New numbers confirm that Norwegians are still heading over the border in droves, to do their grocery shopping and buy other items in countries, mostly Sweden, where taxes and prices are generally much lower than at home. The Norwegian beverage industry is suffering more than ever, and now demands reductions in Norway’s high taxes on both packaging and the drinks themselves.
“The Norwegian beverage industry and trade can’t live with such a huge difference in taxes,” Thomas Angell of industry trade association Virke told news bureau NTB. “There are lots of different taxes and fees that contribute to the difference. Virke will make a priority of getting a basic tax on beverage packaging removed.”
Norway’s state statistic bureau SSB released new figures this week showing that the amount of money Norwegians spent while on day trips over the border increased by NOK 1.43 billion (USD 24 million), to NOK 13.23 billion, during the year ending March 31. That’s up 12.1 percent over the same period the prior year, reported NTB.
The statistics experts also reported that the number of Norwegians’ day trips over the border rose by 16.6 percent, from 6.45 million trips to 7.52 million trips. That indicates that many residents of Norway make a practice of shopping over the border, since Norway has a total population of just over 5 million.
Drinks flowing over the border
According to Virke, Norwegians are steadily bringing more beer and soft drinks back home with them, since they’re much cheaper in Sweden, for example, than in Norway. Virke officials note that a single can of beer can be as much as NOK 8 (USD 1.33) more expensive in Norway because of the difference in taxes on alcoholic drinks and packaging.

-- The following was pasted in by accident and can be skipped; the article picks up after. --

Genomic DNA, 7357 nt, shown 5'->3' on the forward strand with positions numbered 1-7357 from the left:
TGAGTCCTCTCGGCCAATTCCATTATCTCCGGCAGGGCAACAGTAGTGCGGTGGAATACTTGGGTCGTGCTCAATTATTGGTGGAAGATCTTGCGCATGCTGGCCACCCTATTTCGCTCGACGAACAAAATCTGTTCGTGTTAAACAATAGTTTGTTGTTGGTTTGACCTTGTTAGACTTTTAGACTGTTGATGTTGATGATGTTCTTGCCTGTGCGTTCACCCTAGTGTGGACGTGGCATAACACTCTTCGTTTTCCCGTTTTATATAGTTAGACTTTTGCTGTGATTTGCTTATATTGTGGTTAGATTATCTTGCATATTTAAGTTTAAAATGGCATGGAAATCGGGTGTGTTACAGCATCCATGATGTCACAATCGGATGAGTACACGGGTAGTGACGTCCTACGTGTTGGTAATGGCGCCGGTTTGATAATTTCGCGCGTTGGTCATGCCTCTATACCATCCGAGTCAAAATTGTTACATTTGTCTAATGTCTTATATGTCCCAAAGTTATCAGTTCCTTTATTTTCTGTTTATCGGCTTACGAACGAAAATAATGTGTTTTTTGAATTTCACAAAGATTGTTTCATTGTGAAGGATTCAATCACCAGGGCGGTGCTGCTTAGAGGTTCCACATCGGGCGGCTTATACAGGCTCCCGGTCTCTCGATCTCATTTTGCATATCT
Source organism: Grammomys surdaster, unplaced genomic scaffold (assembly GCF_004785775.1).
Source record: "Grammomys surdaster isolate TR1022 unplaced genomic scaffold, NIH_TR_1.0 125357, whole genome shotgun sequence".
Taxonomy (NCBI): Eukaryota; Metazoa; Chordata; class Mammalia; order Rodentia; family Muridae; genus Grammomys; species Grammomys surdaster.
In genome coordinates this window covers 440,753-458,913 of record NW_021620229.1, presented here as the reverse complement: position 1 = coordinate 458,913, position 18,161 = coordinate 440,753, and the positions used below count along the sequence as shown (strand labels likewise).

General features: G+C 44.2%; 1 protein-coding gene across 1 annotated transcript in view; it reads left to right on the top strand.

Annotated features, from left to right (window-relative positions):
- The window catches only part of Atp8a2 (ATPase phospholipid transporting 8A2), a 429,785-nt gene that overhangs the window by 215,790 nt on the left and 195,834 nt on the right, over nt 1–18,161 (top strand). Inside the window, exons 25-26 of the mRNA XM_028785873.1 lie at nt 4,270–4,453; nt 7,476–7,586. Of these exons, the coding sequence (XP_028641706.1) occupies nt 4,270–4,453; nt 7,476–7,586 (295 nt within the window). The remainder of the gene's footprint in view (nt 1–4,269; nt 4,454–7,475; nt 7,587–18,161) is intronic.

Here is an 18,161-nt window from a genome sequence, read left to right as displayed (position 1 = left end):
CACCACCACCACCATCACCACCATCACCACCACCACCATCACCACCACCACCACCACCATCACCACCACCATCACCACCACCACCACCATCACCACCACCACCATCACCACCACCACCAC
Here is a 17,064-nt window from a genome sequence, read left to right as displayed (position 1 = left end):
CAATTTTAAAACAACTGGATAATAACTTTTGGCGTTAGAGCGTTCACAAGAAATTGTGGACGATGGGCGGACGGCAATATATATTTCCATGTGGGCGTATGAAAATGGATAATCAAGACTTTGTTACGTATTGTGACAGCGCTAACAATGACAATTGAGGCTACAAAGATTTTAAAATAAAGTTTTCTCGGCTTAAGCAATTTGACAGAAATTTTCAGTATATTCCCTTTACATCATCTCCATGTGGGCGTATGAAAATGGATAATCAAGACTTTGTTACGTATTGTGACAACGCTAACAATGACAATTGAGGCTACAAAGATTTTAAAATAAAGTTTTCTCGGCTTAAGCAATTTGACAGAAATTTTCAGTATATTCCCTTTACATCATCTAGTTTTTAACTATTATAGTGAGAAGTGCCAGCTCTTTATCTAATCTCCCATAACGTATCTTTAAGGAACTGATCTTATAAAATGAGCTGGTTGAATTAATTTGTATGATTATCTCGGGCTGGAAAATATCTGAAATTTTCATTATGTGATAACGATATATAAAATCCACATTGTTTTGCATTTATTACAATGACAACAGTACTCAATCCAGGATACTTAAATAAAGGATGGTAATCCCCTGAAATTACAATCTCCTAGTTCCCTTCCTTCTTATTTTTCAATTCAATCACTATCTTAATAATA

Soft drinks in Sweden can also be half their price in Norway, not least because of Norway’s special taxes on cans and plastic bottling plus sugar and carbonation. While there’s still a political majority in Norway on maintaing high taxes on alcoholic beverages, Angell is launching an attack on the packaging taxes (called emballasjeavgifter) that he claims no longer serve any environmental purpose. Packaging drinks in cans and plastic bottles is both less costly and more environmentally friendly now than using glass, but Norway nonetheless collects an estimated NOK 1.35 billion a year on can- and plastic-bottle taxes.
“These taxes don’t improve the environment and rather contribute to weaken Norwegian industry and trade, by luring Norwegians to Swedish shopping centers,” Angell said. His organization is thus asking Norway’s new conservative government to remove the taxes in its next state budget for 2015, due to be proposed this fall.
Shopping centers in such Swedish border towns as Svinesund and Charlottenberg, around a two-hour drive from the Oslo area, have long drawn Norwegian shoppers attracted by cheaper wine, liquor and tobacco. In recent years, Norway’s higher prices on meat, dairy products and other food and household items have led to many Norwegians to routinely do major grocery shopping over the border, also because selection is often much higher.